While we can probably all agree that the criminal justice system needs reform, recent budget-cutting initiatives in Florida and elsewhere have added to the influence of religious organizations and the programs they sponsor in correctional facilities (I wrote about a similar move with regard to public education here).
There are a number of dimensions to the Florida plan but those that interest me are the plans to “privatize” the system by turning even more of it over to “faith based” prison ministries and to reshape the system as whole with a model put forth over 40 years ago by none other than RJ Rushdoony, the founder of Christian Reconstructionism. Governor Rick Scott wants to move prisoners from government institutions to privately run facilities and increase the 4300 inmates already held within faith based programs by increasing the number of programs from four to six.
While inmates in these facilitates choose the faith based programs over other options, it’s not, as proponents like to argue, fair to say that they choose to be there. Opponents of the plans argue that inmates in faith based programs enjoy a number of perks and better facilities than other inmates. But whatever the case, Scott’s plan would turn more of the state’s obligation to run the criminal justice system over to religious organizations.
According to the St. Petersburg Times Scott’s proposal is part of a “growing national conservative movement known as Right on Crime, which argues that too many prisoners are locked up for nonviolent crimes or for technical violations of probation.”
Don’t be confused, these are “law and order conservatives” who believe in the death penalty; you can be sure they have not gone “soft on crime.” The argument is that non-violent offenders should make restitution to their victims rather than be incarcerated. Leaving, shall we say, other options, to deal with those who are not candidates for restitution. The website for Right on Crime says, “When a property crime or a violent crime occurs, the primary aggrieved party is the individual victim, not the government, and thus the compensation should go primarily to the individual victim, not the government.”
Now, wait. Where have I heard that before? Oh, I know. Way back in the late 1960s this was Rushdoony’s view (in the Foundations of Social Order). In his Institutes of Biblical Law (1973) he wrote:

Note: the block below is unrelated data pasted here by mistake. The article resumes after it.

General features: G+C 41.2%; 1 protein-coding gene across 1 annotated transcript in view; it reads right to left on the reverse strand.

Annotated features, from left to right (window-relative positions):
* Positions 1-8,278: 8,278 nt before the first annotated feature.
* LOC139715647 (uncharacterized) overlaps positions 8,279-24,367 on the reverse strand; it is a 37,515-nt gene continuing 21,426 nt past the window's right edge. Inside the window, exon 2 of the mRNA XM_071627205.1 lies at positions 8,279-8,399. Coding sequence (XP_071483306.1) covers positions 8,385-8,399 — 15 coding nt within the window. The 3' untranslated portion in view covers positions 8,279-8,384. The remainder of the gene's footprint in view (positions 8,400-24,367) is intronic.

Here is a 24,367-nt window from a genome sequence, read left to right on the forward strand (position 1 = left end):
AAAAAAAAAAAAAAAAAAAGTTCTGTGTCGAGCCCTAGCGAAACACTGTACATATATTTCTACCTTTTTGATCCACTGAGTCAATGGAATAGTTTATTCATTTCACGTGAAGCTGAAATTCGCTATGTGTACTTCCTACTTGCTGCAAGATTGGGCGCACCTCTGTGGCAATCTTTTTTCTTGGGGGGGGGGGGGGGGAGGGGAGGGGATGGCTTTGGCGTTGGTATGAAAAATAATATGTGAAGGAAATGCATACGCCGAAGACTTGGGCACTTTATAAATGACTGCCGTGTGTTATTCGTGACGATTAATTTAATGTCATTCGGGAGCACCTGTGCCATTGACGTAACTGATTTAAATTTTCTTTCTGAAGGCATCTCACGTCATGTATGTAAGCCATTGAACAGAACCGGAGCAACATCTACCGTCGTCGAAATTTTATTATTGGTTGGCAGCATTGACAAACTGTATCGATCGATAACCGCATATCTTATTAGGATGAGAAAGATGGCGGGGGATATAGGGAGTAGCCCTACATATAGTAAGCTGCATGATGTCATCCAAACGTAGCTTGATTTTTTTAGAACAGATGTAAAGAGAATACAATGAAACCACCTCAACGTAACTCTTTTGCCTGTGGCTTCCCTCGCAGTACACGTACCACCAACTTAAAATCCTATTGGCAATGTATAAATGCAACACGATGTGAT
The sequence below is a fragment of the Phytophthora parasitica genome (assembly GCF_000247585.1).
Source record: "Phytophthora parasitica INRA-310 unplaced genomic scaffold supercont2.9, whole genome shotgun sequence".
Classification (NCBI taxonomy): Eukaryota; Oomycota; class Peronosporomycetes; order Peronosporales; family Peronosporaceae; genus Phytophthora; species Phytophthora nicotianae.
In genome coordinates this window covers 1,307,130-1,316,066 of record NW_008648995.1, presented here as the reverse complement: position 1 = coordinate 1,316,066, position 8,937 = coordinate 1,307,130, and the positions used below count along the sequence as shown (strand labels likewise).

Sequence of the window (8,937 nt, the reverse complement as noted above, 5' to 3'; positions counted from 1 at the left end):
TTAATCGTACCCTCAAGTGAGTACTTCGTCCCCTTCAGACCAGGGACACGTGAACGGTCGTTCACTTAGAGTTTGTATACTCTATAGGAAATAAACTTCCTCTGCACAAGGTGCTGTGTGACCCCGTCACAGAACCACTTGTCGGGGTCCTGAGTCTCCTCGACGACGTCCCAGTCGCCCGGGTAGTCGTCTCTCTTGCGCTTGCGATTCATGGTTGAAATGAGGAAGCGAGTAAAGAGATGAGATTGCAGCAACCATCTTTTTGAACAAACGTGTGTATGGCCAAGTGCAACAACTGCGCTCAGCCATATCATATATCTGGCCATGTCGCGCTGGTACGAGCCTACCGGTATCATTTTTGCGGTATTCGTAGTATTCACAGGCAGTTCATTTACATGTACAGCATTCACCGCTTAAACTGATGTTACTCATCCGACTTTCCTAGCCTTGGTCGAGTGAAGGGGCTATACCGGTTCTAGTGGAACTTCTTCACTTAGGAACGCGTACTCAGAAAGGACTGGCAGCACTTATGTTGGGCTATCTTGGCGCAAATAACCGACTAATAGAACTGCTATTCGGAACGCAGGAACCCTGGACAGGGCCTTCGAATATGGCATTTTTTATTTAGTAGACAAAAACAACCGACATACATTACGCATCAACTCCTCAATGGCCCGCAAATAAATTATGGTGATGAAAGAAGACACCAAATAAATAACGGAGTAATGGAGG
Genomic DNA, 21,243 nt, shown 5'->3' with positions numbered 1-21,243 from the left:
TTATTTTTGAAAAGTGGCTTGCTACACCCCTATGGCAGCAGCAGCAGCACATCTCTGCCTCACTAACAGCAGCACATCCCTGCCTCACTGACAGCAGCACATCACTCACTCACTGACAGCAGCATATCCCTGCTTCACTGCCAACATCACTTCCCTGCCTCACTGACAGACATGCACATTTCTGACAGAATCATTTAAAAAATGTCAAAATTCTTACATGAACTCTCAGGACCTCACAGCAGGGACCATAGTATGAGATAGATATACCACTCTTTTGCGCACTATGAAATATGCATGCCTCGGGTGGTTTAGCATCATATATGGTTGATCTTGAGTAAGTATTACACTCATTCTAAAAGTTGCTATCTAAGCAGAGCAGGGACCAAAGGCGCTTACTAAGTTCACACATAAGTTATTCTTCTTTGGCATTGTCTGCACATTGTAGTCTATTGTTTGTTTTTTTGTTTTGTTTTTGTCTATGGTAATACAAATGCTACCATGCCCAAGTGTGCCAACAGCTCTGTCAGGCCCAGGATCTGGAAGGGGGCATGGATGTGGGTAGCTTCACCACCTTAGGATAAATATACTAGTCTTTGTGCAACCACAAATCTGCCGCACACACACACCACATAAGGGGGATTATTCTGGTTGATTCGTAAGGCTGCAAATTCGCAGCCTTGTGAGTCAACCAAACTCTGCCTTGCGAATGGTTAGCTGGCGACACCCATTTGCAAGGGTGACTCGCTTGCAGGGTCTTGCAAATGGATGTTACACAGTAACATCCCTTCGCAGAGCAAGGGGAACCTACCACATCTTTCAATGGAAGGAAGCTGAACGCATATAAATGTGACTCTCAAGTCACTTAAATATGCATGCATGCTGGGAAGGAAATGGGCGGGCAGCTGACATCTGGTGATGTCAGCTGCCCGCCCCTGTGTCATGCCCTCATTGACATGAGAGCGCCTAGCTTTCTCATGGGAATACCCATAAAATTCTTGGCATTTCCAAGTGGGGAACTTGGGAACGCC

God’s Law has no sentence of imprisonment but only restitution, God’s view of crime is that the act of crime is committed, not by a professional criminal, but a weaker man, who must restore the stolen goods plus at least an equal amount, the potentially habitual criminal is to be executed as soon as he gives plain evidence of this fact (Deuteronomy 21:18-21 – see also Proverbs 30:17).. …In Deuteronomy 19:21, the general law of justice is stated: the punishment must fit the crime; there must be a comparative restitution or death.
Or more recently Reconstructionist (and Tea Partier) Gary DeMar wrote that restitution is the Biblical way to deal with crime:
Restitution includes compensating a person for stolen or damaged property or physical harm done to someone. Restitution laws cover a variety of circumstances: assault (Exodus 21:18–19); bodily injury (21:26–27); liability (21:33–36); theft (22:1–4); property damage (22:5–6); irresponsibility (22:7–13); and the loss or damage of borrowed items (22:14–15).
Later in the article DeMar continues, “Instead of restoring the injured party to his condition before being wronged, fines now (go) into the government coffers and the attention of society turned to ingenious punishments for lawbreakers.” Both Rushdoony and DeMar argue that the notion that a criminal owes a debt to society rather than to his or her victim results from the rise of the “messianic state.”
Recent developments in Florida, under the guise of prison reform, are promoting a civil society increasingly regulated by religious organizations and conforming to Reconstructionists’ prescription for a Biblical society; this “prison reform” is but one more example of Rushdoony’s work making its way into political discourse and even public policy.